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Preprimary, Elementary, and Secondary Education

Enrollment Rates of Young Children

Last Updated: May 2021
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In 2019, the enrollment rate was higher for 3- to 4-year-olds whose parents had higher levels of educational attainment. Specifically, the enrollment rate for 3- to 4-year-olds ranged from 35 percent for those whose parent(s) had not completed high school to 60 percent for those with at least one parent who had attained a bachelor’s or higher degree. A similar pattern can be observed for the enrollment rates of 5-year-olds.

Research has shown that children’s lifelong well-being is positively associated with early childhood services, including formal schooling such as preschool and kindergarten; this relationship is especially noteworthy among children at greater risk of poor outcomes for lifelong well-being.1 As formal schooling is an important component of early childhood services, this indicator looks at the school enrollment rates of 3- to 5-year-olds. This indicator also compares enrollment rates by various child and family characteristics, within the 3- to 4-year-old and 5-year-old age groups. In this indicator, children who were reported to have attended school in the 3 months preceding the survey are considered to be enrolled in school. Respondents were instructed to include only nursery or preschool, kindergarten, elementary school, or home school.2

Select a subgroup characteristic from drop-down menu below to view relevant text and figures.

Figure 1. Percentage of 3- to 5-year-olds enrolled in school, by age group: 2010 through 2019
Figure 1. Percentage of 3- to 5-year-olds enrolled in school, by age group: 2010 through 2019

NOTE: Data are based on sample surveys of the entire population residing within the United States, including those living in group quarters (e.g., shelters, healthcare facilities, or correctional facilities).

SOURCE: U.S. Department of Commerce, Census Bureau, American Community Survey (ACS), 2010 through 2019. See Digest of Education Statistics 2020, table 202.20.

In 2019, about 61 percent of 3- to 5-year-olds were enrolled in school, overall. The enrollment rate was lower for 3- to 4-year-olds than for 5-year-olds (49 vs. 86 percent). Among 3- to 4-year-olds, the percentage enrolled in school was 1 percentage point higher in 2019 than in 2010 (49 vs. 48 percent). For 5-year-olds, however, the enrollment rate in 2019 was not measurably different from 2010. [Time series ]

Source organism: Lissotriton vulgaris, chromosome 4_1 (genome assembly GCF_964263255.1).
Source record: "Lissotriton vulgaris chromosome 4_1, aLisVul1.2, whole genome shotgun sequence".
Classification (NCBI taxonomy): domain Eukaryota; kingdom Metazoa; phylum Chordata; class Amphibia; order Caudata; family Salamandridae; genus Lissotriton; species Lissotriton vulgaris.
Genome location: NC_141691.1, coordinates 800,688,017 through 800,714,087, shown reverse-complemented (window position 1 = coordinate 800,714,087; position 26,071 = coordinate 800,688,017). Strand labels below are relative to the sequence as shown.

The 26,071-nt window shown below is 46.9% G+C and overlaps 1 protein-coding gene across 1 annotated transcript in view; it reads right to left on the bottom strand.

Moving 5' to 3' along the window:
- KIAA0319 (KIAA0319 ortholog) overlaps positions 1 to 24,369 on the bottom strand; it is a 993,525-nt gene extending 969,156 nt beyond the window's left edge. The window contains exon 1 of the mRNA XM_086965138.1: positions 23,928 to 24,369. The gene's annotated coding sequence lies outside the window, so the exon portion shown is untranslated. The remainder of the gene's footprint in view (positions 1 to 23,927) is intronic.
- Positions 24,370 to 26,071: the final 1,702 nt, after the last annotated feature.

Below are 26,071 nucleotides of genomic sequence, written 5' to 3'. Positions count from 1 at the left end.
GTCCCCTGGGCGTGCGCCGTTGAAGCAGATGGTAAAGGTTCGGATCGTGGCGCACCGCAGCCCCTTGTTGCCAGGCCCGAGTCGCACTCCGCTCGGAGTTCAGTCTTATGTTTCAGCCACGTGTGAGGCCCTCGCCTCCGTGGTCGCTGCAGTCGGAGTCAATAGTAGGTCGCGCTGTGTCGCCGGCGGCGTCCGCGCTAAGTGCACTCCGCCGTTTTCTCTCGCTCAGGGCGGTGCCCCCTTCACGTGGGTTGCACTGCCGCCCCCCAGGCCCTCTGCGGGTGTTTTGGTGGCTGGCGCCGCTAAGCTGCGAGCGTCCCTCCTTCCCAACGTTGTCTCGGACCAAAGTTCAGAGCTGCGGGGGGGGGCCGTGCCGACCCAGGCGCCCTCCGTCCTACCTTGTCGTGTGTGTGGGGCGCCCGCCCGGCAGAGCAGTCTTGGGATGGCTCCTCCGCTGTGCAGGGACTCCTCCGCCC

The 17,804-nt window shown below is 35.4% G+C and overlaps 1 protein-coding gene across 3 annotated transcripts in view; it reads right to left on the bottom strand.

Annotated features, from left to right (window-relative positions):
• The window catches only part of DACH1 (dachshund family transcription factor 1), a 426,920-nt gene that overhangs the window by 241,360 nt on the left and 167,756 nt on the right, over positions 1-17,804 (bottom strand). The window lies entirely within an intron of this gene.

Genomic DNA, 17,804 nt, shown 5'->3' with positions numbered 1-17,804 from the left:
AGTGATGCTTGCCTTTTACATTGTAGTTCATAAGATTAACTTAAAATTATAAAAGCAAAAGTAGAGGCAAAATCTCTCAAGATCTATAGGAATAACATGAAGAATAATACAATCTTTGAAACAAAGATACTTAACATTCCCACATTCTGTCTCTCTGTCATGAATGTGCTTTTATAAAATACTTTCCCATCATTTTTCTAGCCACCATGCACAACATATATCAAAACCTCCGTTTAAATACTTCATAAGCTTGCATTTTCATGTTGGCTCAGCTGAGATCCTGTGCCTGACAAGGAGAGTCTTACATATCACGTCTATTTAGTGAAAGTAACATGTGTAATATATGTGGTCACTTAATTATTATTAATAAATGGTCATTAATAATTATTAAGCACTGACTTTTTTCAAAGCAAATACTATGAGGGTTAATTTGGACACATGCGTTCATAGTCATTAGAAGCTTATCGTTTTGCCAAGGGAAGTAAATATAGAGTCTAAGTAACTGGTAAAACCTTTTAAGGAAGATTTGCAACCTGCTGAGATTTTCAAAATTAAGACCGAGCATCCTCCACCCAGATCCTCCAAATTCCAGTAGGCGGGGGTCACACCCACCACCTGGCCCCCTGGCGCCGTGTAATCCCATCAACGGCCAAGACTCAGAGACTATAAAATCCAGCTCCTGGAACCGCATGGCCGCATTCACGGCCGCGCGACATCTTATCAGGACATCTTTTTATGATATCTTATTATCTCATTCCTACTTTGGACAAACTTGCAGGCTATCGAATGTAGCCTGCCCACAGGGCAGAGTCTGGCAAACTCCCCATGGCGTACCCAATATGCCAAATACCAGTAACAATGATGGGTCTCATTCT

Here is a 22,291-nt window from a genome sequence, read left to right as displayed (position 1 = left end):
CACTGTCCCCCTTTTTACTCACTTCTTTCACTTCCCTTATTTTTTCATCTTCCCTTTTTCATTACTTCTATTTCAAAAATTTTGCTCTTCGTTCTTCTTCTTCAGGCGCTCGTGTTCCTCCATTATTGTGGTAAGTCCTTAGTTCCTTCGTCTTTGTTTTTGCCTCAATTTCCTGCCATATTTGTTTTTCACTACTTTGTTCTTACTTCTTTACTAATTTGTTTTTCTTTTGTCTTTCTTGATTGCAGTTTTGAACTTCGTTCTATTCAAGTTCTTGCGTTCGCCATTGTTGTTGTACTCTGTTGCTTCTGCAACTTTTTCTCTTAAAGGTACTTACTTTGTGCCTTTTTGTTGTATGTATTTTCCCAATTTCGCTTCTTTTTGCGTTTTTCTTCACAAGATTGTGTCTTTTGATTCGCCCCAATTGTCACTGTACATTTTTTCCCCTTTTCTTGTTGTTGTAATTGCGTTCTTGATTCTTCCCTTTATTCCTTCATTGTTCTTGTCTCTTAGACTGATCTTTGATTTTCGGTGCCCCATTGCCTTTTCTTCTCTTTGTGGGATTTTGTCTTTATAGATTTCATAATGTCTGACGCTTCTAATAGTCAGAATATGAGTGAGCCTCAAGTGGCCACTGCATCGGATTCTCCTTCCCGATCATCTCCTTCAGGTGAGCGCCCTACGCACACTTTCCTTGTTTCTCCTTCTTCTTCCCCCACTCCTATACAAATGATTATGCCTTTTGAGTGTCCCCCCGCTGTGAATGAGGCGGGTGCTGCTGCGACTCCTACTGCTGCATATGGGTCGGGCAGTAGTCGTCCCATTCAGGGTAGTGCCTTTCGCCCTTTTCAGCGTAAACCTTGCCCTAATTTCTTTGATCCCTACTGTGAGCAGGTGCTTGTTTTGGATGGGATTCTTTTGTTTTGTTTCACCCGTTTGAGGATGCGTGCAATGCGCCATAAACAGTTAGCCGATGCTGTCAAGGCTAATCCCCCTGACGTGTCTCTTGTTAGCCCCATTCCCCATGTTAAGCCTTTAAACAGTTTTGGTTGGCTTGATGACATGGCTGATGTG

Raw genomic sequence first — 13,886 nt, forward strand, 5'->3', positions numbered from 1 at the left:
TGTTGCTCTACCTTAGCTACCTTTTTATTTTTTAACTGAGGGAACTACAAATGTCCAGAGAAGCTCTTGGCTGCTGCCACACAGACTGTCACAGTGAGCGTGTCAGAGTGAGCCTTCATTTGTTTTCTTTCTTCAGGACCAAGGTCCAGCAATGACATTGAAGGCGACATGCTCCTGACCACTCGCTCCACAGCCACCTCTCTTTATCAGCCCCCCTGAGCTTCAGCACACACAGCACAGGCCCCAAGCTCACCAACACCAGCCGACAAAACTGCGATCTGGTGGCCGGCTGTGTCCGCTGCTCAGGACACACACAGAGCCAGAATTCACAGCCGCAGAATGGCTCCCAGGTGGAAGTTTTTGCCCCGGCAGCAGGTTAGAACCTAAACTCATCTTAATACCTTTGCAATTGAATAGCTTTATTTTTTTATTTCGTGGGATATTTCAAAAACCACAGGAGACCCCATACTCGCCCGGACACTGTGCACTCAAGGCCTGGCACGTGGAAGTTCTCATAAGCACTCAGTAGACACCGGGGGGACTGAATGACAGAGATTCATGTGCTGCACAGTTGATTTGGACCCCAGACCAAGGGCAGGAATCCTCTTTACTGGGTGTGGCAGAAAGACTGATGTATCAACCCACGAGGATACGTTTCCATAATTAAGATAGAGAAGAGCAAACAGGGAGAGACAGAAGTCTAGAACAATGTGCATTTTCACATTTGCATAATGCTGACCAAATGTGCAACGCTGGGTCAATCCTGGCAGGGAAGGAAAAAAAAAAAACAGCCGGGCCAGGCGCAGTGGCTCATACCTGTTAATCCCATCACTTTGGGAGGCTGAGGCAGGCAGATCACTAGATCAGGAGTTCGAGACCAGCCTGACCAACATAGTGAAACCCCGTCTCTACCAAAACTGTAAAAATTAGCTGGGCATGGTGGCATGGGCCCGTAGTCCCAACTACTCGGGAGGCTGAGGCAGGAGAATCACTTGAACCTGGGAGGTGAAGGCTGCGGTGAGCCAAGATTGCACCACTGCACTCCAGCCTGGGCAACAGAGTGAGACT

Figure 2. Percentage of 3- to 4-year-olds and 5-year-olds enrolled in school, by race/ethnicity: 2019
Figure 2. Percentage of 3- to 4-year-olds and 5-year-olds enrolled in school, by race/ethnicity: 2019

NOTE: Data are based on sample surveys of the entire population residing within the United States, including those living in group quarters (e.g., shelters, healthcare facilities, or correctional facilities). This figure excludes respondents who wrote in some other race that was not included as an option on the questionnaire. Race categories exclude persons of Hispanic ethnicity. Although rounded numbers are displayed, the figures are based on unrounded data.

SOURCE: U.S. Department of Commerce, Census Bureau, American Community Survey (ACS), 2019. See Digest of Education Statistics 2020, table 202.20.

The enrollment rate varied across racial/ethnic groups3 in 2019. Among 3- to 4-year-olds, the enrollment rate was higher for Asian children (56 percent) than for children who were Black (53 percent), of Two or more races (51 percent), and White (50 percent); these rates were all higher than the enrollment rates for children who were American Indian/Alaska Native (45 percent), Hispanic (43 percent), and Pacific Islander (39 percent). In addition, the enrollment rate among 3- to 4-year-olds was higher for Black children than for White children. Fewer measurable differences by race/ethnicity were observed in the enrollment rates of 5-year-olds than in the rates of 3- to 4-year-olds. Among 5-year-olds, the enrollment rate was higher for Asian children (89 percent) than for children from most other racial/ethnic groups; the exception was that the enrollment rate for Asian children was not measurably different from that for Black children (87 percent). In addition, the enrollment rate among 5-year-olds was higher for Black children than for children of Two or more races (87 vs. 84 percent). In 2019, enrollment rates did not measurably differ by sex for either 3- to 4-year-olds (49 percent each for males and females) or 5-year-olds (86 percent each for males and females). [Race/ethnicity ]
Figure 3. Percentage of 3- to 4-year-olds and 5-year-olds enrolled in school, by parents’ highest level of educational attainment: 2019
Figure 3. Percentage of 3- to 4-year-olds and 5-year-olds enrolled in school, by parents’ highest level of educational attainment: 2019